Chisel Plow vs Moldboard

Moldboard vs Chisel Plows: [Which is Better? Answer is Here]

When prepping soil, moldboard plows utilize curved blades to completely invert the top layer, perfect for heavy or compacted soil. Chisel plows dig deeper but don’t overturn the soil, leaving crop residue on top while shattering hardpan below.

Proper soil preparation is a crucial part of farming. Two of the main tools used for tilling and preparing soil are the moldboard plow and the chisel plow.

While both plow types serve to break up and aerate the soil, they have some key differences in how they operate and their effectiveness in various conditions.

What is a Moldboard Plow?

A moldboard plow uses a curved metal blade (the moldboard) to cut into the soil and flip it over. As the plow moves forward, the moldboard slices under the top layer of soil and rotates it upside down.

This buries any existing crop residue or weeds under the surface and creates a loose, uniform seedbed for planting.

Some of the main features and uses of moldboard plows:

  • Puts pressure on the entire ground surface below the plowshare to break up compacted layers in the soil.
  • Turns over and thoroughly mixes the top 6-8 inches of soil. This incorporates crop residue, manure, and amendments into the seedbed.
  • The curved moldboard design directs the soil sideways and inverts it, burying weeds and surface material.
  • Creates a fine, loose, and level seedbed ideal for planting small-seeded crops like wheat.
  • Effective for heavy clay soils and in areas with cold winters where deep freezing helps break up the soil.
  • Requires significant horsepower to pull, making it more costly to operate.
  • {Related Post: What Is A Moldboard Plow: [Detailed Overview]

What is a Chisel Plow?

A chisel plow has a series of thick, sturdy shanks with hard metal points or teeth on the end. As it moves through the field, the chisel points dig into the soil and loosen it.

However, the soil is not turned over.

Here are some of the main features and uses of chisel plows:

  • The chisel shanks dig up to 18 inches deep to break up hardpan and compacted layers while still leaving the top layer intact.
  • Mainly loosens and aerates soil without inverting it. Crop residue stays on the surface rather than being buried.
  • Takes less power to pull than a moldboard plow, so it’s more fuel efficient.
  • Leaves furrows and pockets to trap moisture and decompose organic matter.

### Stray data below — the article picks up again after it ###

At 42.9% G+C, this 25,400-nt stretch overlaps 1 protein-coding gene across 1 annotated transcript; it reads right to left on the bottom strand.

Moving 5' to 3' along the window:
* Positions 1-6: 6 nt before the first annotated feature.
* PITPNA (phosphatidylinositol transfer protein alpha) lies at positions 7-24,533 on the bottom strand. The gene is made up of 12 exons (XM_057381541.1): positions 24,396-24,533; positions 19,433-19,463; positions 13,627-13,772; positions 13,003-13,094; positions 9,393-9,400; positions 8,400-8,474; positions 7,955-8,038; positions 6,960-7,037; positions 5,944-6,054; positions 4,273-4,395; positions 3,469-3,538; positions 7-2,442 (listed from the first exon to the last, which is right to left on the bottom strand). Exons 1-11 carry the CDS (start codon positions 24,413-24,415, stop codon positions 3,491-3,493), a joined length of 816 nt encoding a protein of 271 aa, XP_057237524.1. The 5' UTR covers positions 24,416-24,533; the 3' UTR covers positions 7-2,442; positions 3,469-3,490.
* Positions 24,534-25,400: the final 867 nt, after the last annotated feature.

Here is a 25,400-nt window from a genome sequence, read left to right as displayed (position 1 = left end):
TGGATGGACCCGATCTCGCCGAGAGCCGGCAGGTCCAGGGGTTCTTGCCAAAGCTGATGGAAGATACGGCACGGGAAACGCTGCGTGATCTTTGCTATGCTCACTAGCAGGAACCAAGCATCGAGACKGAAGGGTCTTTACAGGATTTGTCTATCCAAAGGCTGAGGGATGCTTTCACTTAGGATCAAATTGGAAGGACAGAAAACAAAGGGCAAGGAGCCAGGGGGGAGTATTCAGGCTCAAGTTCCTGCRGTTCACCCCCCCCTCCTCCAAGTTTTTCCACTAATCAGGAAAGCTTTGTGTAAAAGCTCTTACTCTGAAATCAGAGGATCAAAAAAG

• Points can penetrate non-plowed areas like pastures to open and aerate the soil.
  • Some models have attachments for adding liquid fertilizer or anhydrous ammonia deep into the soil.
  • Not designed to fully invert and mix the soil in preparation for planting.

[Related Post: What Is A Chisel Plow: [Detailed Overview]

Key Differences Between the Plow Types

Plowing Depth – Moldboards typically plow 6-8 inches deep while chisel shanks loosen soil up to 18 inches deep.

Soil Inversion – Moldboards turn the top layer of soil over completely whereas chisel plows aerate and mix the soil while leaving surface residue in place.

Power Requirements – Moldboard plows require more horsepower to operate. Chisel plows are more fuel efficient.

Soil Conditions – Moldboards excel at breaking up compacted surfaces and heavy soils. Chisels are ideal for hard, impacted subsoil layers.

Seedbed Preparation – Moldboard plowing provides a finer, more uniform seedbed for planting small seeds. Chiseling is not meant to create a seedbed.

Choosing the Right Plow

The type of plow you use depends on your specific soil properties and farming needs. Here are some factors to help determine which is best for your fields:

  • Soil Type – Moldboards work best for heavy clay soils that need deep inversion. Chisels are ideal for hard, compacted soils that need deep aeration.
  • Crop Residue – If you need to bury a lot of residue, a moldboard plow may be better. Chisel plows leave residue on the surface.
  • Erosion – Moldboards leave soil more prone to erosion. Chisel plowing helps reduce erosion.
  • Fuel Efficiency – Chisel plows require less horsepower than moldboards.
  • Seedbed Needs – For a fine, level seedbed, use a moldboard. Chisels simply fracture and loosen soil.

Understanding the capabilities of each plow type allows you to select the right one for your specific soil preparation needs.

Proper plowing improves soil health, increases crop yields, and reduces farming costs in the long run.